“As an OGL, I hope to be a guide for incoming first-years so that they may thrive in our community, develop as individuals and eventually create a positive impact on campus. This is part of my contribution in moulding and establishing Yale-NUS as a safe space for diverse students to thrive, excel and work collaboratively to do good in school and in the world as well,” Mr Ochosa shared.
As an international student from The Philippines, Mr Ochosa added that his orientation experience helped him to build very important relationships and memories.
“It was from participating in orientation activities that I felt safe, extremely excited and much less homesick. As an OGL, I also want to help the first-years find that safety and comfort ‘net’ in the school and in the people around them,” he said.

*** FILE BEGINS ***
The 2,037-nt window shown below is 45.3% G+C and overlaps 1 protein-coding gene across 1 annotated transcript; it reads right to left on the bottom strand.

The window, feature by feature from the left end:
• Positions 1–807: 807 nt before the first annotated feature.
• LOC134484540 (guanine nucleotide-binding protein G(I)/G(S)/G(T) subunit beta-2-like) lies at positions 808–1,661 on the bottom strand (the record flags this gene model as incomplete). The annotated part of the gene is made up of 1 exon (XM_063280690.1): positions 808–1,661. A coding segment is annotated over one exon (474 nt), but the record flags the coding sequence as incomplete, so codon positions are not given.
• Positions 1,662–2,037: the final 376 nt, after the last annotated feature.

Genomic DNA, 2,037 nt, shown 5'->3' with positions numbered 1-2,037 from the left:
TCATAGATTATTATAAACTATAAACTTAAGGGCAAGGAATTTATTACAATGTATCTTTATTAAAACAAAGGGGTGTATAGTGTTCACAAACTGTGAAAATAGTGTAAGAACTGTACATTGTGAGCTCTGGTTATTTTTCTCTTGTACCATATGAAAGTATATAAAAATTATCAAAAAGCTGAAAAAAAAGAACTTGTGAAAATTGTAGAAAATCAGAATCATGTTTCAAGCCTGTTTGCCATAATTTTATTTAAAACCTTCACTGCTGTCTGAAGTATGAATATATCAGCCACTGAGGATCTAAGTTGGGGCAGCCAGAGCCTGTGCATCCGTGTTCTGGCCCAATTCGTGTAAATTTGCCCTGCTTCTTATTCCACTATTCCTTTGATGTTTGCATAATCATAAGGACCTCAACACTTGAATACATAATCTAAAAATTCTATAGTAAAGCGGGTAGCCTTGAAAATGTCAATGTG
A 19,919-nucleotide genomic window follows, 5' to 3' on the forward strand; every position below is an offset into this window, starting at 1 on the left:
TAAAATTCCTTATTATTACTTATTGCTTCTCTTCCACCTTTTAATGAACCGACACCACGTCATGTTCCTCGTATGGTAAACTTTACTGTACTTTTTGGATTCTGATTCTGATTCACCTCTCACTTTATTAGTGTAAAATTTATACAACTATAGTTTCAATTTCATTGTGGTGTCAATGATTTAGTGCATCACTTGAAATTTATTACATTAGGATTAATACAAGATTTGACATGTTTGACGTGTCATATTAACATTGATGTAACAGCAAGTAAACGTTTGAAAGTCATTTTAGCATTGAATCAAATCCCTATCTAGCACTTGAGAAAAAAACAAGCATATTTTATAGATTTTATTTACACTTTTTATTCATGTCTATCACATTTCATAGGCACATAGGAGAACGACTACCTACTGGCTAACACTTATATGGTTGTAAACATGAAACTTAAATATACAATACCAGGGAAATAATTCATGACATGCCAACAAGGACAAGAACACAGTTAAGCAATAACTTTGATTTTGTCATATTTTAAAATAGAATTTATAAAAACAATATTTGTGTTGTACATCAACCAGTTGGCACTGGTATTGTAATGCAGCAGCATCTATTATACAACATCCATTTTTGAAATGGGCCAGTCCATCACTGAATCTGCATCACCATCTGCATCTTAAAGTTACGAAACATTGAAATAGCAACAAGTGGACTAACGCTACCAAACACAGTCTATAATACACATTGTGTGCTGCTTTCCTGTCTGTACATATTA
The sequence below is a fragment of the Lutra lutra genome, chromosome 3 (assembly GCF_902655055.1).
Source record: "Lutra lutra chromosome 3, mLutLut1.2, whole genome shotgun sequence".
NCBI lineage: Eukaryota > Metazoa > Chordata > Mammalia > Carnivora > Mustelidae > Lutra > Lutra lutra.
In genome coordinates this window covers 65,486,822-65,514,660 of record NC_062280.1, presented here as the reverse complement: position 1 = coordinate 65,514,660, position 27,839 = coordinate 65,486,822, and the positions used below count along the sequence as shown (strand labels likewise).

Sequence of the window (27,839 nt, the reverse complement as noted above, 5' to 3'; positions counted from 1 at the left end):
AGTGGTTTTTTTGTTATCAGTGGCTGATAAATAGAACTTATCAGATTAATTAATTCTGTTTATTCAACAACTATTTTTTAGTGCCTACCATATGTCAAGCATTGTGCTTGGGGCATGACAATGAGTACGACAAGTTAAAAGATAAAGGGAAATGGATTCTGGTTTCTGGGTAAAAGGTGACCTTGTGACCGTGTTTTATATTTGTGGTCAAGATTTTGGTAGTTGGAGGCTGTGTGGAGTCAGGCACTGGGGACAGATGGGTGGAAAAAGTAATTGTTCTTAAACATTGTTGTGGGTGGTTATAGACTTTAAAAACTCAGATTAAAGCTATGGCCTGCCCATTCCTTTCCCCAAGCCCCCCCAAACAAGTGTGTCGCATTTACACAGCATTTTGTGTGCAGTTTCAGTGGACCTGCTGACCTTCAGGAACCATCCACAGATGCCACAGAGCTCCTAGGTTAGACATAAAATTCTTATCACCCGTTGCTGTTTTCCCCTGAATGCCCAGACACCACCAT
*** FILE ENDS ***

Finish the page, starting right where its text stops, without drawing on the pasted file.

This year’s orientation also featured a new Residential College (RC) Community Building activity that took place on 6 August 2018.
“We wanted meaningful and distinct activities for each RC, and to make use of this opportunity to build RC identity. We thought that doing a community service project would be meaningful as orienting to Singapore is beyond just the Yale-NUS campus and the iconic parts of the country,” Manager of Student Organisations & Leadership, Ms Petrina Loh shared.
“Engaging in a community service project could be new for both local and international students, and puts them on equal ground coming into this new community. The intention is also to offer students exposure to diverse spaces, causes and communities beyond our campus as well as to encourage students to develop a sense of civic engagement,” she added.